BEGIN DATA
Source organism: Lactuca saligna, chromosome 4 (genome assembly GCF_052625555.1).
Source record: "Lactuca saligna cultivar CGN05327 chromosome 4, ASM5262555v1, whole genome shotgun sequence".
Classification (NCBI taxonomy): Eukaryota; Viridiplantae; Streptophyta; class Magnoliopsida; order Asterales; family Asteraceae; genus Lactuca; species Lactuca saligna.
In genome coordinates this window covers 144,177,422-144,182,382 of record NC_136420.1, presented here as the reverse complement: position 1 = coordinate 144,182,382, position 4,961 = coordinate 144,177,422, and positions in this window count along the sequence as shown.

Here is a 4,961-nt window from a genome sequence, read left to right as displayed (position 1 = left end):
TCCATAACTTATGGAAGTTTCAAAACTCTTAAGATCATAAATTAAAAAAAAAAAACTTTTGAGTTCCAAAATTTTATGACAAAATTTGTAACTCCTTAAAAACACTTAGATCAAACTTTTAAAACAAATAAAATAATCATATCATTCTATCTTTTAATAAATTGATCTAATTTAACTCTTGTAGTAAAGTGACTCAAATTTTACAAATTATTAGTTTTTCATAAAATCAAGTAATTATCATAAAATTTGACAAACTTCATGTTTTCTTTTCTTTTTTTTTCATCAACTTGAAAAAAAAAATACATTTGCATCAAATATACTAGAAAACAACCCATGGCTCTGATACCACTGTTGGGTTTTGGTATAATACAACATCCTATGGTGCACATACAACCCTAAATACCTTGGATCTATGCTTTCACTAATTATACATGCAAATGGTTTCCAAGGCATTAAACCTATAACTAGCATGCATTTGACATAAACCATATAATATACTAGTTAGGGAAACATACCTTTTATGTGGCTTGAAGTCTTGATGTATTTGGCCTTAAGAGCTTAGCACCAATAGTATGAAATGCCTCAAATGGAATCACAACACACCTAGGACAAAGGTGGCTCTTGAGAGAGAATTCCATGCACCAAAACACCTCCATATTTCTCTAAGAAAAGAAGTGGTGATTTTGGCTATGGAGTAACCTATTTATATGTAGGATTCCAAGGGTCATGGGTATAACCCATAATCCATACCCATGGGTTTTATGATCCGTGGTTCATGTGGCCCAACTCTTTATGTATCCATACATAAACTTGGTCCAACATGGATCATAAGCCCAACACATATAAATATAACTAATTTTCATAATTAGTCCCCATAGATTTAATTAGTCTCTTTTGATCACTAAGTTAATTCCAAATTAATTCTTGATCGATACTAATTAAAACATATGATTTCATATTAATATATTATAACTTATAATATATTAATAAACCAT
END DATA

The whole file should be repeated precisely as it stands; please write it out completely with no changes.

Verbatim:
Source organism: Lactuca saligna, chromosome 4 (genome assembly GCF_052625555.1).
Source record: "Lactuca saligna cultivar CGN05327 chromosome 4, ASM5262555v1, whole genome shotgun sequence".
Classification (NCBI taxonomy): Eukaryota; Viridiplantae; Streptophyta; class Magnoliopsida; order Asterales; family Asteraceae; genus Lactuca; species Lactuca saligna.
In genome coordinates this window covers 144,177,422-144,182,382 of record NC_136420.1, presented here as the reverse complement: position 1 = coordinate 144,182,382, position 4,961 = coordinate 144,177,422, and positions in this window count along the sequence as shown.

Here is a 4,961-nt window from a genome sequence, read left to right as displayed (position 1 = left end):
TCCATAACTTATGGAAGTTTCAAAACTCTTAAGATCATAAATTAAAAAAAAAAAACTTTTGAGTTCCAAAATTTTATGACAAAATTTGTAACTCCTTAAAAACACTTAGATCAAACTTTTAAAACAAATAAAATAATCATATCATTCTATCTTTTAATAAATTGATCTAATTTAACTCTTGTAGTAAAGTGACTCAAATTTTACAAATTATTAGTTTTTCATAAAATCAAGTAATTATCATAAAATTTGACAAACTTCATGTTTTCTTTTCTTTTTTTTTCATCAACTTGAAAAAAAAAATACATTTGCATCAAATATACTAGAAAACAACCCATGGCTCTGATACCACTGTTGGGTTTTGGTATAATACAACATCCTATGGTGCACATACAACCCTAAATACCTTGGATCTATGCTTTCACTAATTATACATGCAAATGGTTTCCAAGGCATTAAACCTATAACTAGCATGCATTTGACATAAACCATATAATATACTAGTTAGGGAAACATACCTTTTATGTGGCTTGAAGTCTTGATGTATTTGGCCTTAAGAGCTTAGCACCAATAGTATGAAATGCCTCAAATGGAATCACAACACACCTAGGACAAAGGTGGCTCTTGAGAGAGAATTCCATGCACCAAAACACCTCCATATTTCTCTAAGAAAAGAAGTGGTGATTTTGGCTATGGAGTAACCTATTTATATGTAGGATTCCAAGGGTCATGGGTATAACCCATAATCCATACCCATGGGTTTTATGATCCGTGGTTCATGTGGCCCAACTCTTTATGTATCCATACATAAACTTGGTCCAACATGGATCATAAGCCCAACACATATAAATATAACTAATTTTCATAATTAGTCCCCATAGATTTAATTAGTCTCTTTTGATCACTAAGTTAATTCCAAATTAATTCTTGATCGATACTAATTAAAACATATGATTTCATATTAATATATTATAACTTATAATATATTAATAAACCAT